Michael D. Moberly    February 23, 2012

The increasingly complex, intertwined, and challenging process of mitigating – managing company risk, requires us to include intangible assets in the risk management equation! Managing risk today must also include recognizing internal vulnerabilities that allow materialized risks, with increasing regularity, to cascade (ripple) throughout a company, thereby multiplying adverse effects and consequences.

On both counts, this is because 65+% of most company’s value, sources of revenue, sustainability, and growth potential today evolve directly from intangible assets. 

Mary Adams of I-Capital Advisors, appropriately points out that risk management needs to have a strong focus on business processes because that’s what knowledge-based (intangible asset intensive) companies do best, create and optimize their business processes. 

Too, says Robert Liscouski, an expert in risk identification and management of intangibles, there must be well coordinated processes that company’s put in place, to not merely engage risk but also to ensure the correct risks are being identified, monitored, and managed.  In Liscouski’s view, the correct risks are those which, if they materialize would produce the most adverse, costly, cascading, and long term effects to a company internally and externally.

But first, Liscouski says, not unlike Mary Adams, it’s essential for today’s risk managers to identify those business processes a company really needs to protect.  This begins by thoroughly understanding the linkages and relationships between each business process and the intangible assets embedded in that process

To achieve this company’s should clearly define their business processes so that each contributory intangible asset is distinguishable and its performance (value, materiality, etc.) is subject to being monitored for improvement – enhancement to ultimately provide a more comprehensive risk management environment.

Don’t Overlook Valuable Intangible Assets Security Products Deliver

February 20th, 2012. Published under Business Applications, Intangible Asset Value, Value Propositions. No Comments.

Michael D. Moberly     February 20, 2012

I am a firm believer that the introduction (presence) of security products, systems, and services in an environment produce – deliver intangible assets.  Security products and procedures are common to building-environment design and operation, e.g., access control, intrusion detection, and CCTV systems, etc.  Each produces sector-environment specific sets of intangible assets.  Seldom however do those intangibles get translated or leveraged as premiums or competitive advantages by the vendor, building designer, or security department.

In many instances, these ‘feel safe, feel good’ attributes manifest themselves as user expectations but are not incorporated in security ‘buy in’ presentations or return-on-security-investment (ROSI) equations because, as intangible assets, they’re frequently poorly understood and lack an effective narrative to describe their contributory value.

In today’s increasingly security conscious and (security) standards driven environment, those considering openly espousing (leveraging) the attributes of security systems and procedures should recognize:

  • legal counsel may caution such open/public displays because, by doing so, it may unduly  influence user expectations, thus when risks do materialize, a company may subject itself to elevated liability exposures.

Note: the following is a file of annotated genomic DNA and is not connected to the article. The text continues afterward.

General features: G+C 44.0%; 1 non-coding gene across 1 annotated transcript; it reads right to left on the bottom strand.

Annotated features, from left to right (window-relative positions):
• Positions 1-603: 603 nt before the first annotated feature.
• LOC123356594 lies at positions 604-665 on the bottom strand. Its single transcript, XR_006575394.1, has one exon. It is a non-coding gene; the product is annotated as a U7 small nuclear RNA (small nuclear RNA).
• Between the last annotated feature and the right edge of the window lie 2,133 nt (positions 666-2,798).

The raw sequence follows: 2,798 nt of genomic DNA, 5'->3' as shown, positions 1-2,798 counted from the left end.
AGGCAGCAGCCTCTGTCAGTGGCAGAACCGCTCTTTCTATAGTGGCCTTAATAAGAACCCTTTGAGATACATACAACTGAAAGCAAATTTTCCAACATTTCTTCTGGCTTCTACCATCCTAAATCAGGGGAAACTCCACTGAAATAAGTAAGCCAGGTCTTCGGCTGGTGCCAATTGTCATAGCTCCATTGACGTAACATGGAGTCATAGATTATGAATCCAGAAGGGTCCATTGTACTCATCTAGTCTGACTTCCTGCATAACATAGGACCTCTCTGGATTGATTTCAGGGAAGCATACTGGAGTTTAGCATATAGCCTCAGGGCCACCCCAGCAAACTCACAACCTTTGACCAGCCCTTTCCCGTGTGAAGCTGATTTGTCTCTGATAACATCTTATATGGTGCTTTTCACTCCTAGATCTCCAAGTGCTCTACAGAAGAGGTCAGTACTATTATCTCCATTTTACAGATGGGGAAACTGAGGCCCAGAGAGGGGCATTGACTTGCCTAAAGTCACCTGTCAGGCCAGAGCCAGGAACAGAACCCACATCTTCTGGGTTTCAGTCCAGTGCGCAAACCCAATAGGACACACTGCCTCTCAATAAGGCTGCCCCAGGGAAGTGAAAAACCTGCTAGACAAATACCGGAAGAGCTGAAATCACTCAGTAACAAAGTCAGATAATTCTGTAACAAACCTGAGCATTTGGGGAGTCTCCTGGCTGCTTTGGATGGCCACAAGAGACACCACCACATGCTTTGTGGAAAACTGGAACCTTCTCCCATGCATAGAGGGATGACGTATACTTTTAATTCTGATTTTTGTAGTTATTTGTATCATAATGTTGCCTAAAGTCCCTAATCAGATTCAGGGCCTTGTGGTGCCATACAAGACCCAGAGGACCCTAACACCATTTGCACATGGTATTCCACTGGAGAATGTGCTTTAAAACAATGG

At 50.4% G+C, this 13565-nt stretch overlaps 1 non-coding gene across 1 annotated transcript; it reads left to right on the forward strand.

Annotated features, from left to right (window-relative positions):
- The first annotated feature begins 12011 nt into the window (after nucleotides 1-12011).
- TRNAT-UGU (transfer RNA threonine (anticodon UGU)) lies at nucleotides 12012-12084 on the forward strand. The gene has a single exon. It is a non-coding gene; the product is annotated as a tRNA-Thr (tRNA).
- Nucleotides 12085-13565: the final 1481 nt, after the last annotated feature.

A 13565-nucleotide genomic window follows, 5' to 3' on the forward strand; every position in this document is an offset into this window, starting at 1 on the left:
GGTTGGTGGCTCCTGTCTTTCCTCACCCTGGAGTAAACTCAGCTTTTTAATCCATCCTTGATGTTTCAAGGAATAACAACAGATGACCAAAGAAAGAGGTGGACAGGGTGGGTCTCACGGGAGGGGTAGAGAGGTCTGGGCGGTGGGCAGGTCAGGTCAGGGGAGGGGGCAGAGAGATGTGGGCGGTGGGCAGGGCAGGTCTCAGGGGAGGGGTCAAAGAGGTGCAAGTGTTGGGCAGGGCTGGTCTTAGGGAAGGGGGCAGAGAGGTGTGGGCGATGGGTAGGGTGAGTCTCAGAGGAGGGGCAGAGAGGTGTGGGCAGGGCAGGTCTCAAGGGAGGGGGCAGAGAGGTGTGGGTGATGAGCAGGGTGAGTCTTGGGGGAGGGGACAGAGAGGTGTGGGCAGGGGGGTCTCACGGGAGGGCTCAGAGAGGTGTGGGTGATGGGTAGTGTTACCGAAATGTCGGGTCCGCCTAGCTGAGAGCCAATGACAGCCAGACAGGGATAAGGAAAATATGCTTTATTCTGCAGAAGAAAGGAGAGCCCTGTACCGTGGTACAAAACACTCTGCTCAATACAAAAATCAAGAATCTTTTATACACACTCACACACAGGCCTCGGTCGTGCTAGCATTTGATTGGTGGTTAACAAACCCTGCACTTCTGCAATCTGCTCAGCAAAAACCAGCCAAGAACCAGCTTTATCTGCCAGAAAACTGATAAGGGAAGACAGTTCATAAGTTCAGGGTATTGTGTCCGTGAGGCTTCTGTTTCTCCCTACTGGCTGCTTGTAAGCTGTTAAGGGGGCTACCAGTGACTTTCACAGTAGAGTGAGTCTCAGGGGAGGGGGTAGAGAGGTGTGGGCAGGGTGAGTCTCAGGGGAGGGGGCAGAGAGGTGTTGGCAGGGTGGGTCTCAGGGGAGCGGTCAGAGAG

• intangibles lack physicality and thus are presumed to be too esoteric to promote as  competitive advantages to prospective clients and users as premiums.
  • intangible assets are routinely portrayed (reported) solely through accounting lens.
  • some security practitioners hold the belief that public announcements about the presence-use of security measures and/or systems undermine their deterrent factors and thus compromise the intended (designed) benefits.

While these perspectives are understandable and real, they’re also uniquely challenging to refute.  The result is, intangible attributes derived from security systems and products often go un-leveraged and ultimately dependent on individual user imagination to draw their own, albeit subjective ‘feel good, feel safe’ conclusions versus the value-added (risk management) premiums they are.

The economic fact that 65+% of most company’s value, sources of revenue, sustainability, and foundations for growth evolve directly from intangible assets casts these circumstances in a different light.

Traditionally the dominant sources of company value and revenue have flowed from tangible – physical assets, i.e., plants, real estate, equipment, and inventory, etc.  But, in today’s knowledge-based business (transaction) global economy the sources – origins of company value have shifted to intangible assets, i.e., intellectual property, proprietary know how, brand, reputation, image, and goodwill, etc.  (For a comprehensive list of intangible assets see http://kpstrat.com/brochure.) 

The phrase knowledge-based economy of course is a business-economic reality and certainly not merely a cliché relevant to only large firms.   For building designers, security product vendors, and certainly users, this phrase should serve as useful insight into how user’s ‘feel good, feel safe, and feel secure’ expectations have evolved.

In my view, architectural design, vendor competition, and security ‘buy in’ presentations must include effective articulation of the relevance and value add – contributory value of security products, services, and procedures in the form of intangibles such as competitive advantage premiums which can be prudently exploited.  Security and asset protection products of course, can deliver a broad spectrum of measurable client and user (intangible) benefits beyond conventional subjective risk-threat mitigation.